The Mystery Of The Disappearing Luggage by:Wendy Stenberg-Tendys
You don't give a second thought to your luggage when you check in at an airline desk. You merely expect it will arrive at the destination on the same flight you do. Wrong! Lost, delayed, stolen or damaged baggage remains a significant problem for both airlines and travelers.
Thirty-three million pieces of luggage were lost in 2008. Admittedly that is an improvement on 2005, when United States airlines lost 10,000 bags a day on average - that is between 4% and 9% per 1000 passengers. This was the worst performance since 1990. An increase in the number of passengers, airline budget cuts, backed-up flights and tighter inspections of luggage were blamed.
Bloomberg reported in March 2009, baggage mishandling at 14.28% items per 1,000. A decrease from 18.86% per 1,000 in 2007. Approximately 5.7% to 6.73% were never recovered.
Barry Maher, who gives speeches on customer service, was one such victim. Delta lost both his bags last April, on a trip from Ontario, California, to Roanoke, Vancouver. Maher had to rush out and buy a shirt, slacks and underwear, so he could give a speech. His bags arrived at his hotel just in time for him to start his return journey. Both pieces of luggage were lost once again. Delta's staff was "uncaring," he says.
Very little has altered in airline's luggage handling systems. Airlines cannot afford to install RFID (radio frequency identification) tags to cover the two million pieces of passenger's luggage per annum. Information is not shared between different airlines, even when a piece of baggage is transferred.
When London's Heathrow Terminal 5 opened, there was a backup of 20,000 bags. Some bags were sent to a sorting facility in Italy.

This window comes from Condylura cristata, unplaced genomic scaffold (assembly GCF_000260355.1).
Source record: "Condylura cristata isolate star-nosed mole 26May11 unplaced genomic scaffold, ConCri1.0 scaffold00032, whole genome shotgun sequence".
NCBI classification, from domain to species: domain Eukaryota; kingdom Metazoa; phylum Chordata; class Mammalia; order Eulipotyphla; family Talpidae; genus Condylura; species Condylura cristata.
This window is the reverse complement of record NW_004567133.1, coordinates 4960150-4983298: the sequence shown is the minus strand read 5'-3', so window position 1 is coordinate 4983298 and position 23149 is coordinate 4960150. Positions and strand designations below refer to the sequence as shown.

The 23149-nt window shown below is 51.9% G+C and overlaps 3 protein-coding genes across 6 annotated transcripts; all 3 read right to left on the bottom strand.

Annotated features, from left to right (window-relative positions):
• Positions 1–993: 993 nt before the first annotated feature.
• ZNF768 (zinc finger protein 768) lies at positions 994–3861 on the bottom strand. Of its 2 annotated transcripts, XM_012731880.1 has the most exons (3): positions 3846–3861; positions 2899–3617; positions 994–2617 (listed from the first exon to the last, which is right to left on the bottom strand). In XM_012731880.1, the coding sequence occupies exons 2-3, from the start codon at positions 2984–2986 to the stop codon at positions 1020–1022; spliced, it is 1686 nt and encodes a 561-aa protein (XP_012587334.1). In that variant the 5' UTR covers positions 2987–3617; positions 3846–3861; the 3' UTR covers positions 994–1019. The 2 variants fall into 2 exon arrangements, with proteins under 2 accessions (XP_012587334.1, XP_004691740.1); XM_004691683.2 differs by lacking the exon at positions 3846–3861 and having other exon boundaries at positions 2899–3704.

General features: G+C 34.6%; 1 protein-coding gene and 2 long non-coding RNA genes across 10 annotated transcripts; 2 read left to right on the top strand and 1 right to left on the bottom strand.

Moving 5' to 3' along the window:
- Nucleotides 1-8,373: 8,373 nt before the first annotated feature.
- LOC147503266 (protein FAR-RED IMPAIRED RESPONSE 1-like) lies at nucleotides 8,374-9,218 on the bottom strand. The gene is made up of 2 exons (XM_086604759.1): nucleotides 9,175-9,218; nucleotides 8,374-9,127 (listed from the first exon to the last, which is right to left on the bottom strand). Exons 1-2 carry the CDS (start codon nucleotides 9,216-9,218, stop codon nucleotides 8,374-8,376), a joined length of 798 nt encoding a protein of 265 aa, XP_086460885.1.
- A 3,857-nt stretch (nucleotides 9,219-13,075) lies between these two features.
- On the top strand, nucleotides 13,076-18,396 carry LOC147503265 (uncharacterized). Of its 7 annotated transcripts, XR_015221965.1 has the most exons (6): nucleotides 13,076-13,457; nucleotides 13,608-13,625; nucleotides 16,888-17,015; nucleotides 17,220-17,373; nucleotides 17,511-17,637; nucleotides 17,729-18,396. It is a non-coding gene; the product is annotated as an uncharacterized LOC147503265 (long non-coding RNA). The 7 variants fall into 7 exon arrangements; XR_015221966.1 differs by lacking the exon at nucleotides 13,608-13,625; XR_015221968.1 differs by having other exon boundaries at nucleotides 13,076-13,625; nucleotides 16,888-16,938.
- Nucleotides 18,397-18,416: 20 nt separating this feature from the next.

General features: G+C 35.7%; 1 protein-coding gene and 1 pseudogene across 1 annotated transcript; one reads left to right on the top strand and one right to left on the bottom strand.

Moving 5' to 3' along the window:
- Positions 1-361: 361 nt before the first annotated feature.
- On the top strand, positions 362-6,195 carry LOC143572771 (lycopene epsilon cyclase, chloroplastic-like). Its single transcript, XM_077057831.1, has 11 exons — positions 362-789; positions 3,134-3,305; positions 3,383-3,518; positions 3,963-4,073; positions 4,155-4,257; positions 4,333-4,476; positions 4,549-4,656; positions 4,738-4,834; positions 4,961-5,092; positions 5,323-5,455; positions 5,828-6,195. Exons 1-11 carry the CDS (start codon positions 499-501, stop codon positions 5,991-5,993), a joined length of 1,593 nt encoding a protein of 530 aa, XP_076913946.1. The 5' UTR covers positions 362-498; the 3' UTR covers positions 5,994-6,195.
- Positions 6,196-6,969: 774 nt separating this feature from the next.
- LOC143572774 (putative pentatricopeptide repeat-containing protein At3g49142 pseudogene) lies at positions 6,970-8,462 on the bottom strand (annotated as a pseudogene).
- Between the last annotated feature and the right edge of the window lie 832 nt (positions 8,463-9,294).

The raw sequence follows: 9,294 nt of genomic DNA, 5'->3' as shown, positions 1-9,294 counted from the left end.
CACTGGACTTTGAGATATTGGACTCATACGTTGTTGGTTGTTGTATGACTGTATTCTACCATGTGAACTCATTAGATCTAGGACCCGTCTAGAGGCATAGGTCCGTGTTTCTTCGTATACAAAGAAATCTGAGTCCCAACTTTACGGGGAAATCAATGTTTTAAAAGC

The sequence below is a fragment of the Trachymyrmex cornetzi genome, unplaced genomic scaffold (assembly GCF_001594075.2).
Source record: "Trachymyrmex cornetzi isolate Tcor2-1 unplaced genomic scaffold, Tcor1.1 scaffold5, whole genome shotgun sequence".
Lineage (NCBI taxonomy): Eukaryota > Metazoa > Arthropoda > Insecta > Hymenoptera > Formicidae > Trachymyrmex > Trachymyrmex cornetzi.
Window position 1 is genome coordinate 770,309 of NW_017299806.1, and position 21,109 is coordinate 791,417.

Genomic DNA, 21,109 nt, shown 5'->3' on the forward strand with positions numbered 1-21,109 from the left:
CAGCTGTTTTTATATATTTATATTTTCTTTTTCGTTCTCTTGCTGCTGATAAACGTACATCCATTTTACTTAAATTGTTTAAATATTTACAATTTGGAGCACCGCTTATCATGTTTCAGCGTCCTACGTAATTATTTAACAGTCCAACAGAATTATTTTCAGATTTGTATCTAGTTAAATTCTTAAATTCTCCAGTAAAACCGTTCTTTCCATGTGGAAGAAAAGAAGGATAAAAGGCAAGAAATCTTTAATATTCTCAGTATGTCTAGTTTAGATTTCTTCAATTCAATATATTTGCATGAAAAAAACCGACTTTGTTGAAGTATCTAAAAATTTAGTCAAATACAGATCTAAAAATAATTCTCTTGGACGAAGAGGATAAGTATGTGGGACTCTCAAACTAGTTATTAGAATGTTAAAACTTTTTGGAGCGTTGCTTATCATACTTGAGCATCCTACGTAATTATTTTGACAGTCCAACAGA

While lost baggage is totally out of your control, there are one or two things you can do to lessen the damage:
- Don't put expensive, or hard to replace items in your luggage, without insurance
- Place prescriptions and travel documents in your hand luggage, particularly jewelry and cash
- Slide on identification labels can be readily pulled off, so go for something more permanent, such as extra identification inside your bags
- Make a list of the items you pack in each bag
- Travel as lightly as possible - buy toiletries when you get there, use wash and wear clothes and mix and match outfits - many airlines now charge for the second piece of baggage
- If your bags do not arrive, report it immediately. Get a phone number and name to call back if needed
- Avoid tight connections - it is asking for baggage problems
- Wherever possible go for carryon luggage only
- Carry some emergency clothing in your hand luggage
- Fancy luggage is an open invitation for thieves
- Ask the airline for cash for some basic supplies, such as toothbrush, toothpaste and razor.
Luna Leboo now bids for lost luggage, displays it online and attempts to reunite it with its owners. "I found an auction where the luggage was being sold off, unopened", says Ms Laboo.
Most airlines allow three months for the baggage to be claimed, then the luggage is sent to an auction house or given to charity. The question needs to be asked, why can't airlines do what Luna Laboo is doing? Photograph the case and put it online?
About the author
Dr Wendy Stenberg-Tendys and her husband are CEO's of YouMe Support Foundation (http://youmesupport.org) providing high school education grants for children who are without hope. A chance to fulfill their dreams at whatever level they chose to. Take a few minutes to check it all out at Win A Resort (http://winareosrt.com)
Feel free to contact Wendy on firstname.lastname@example.org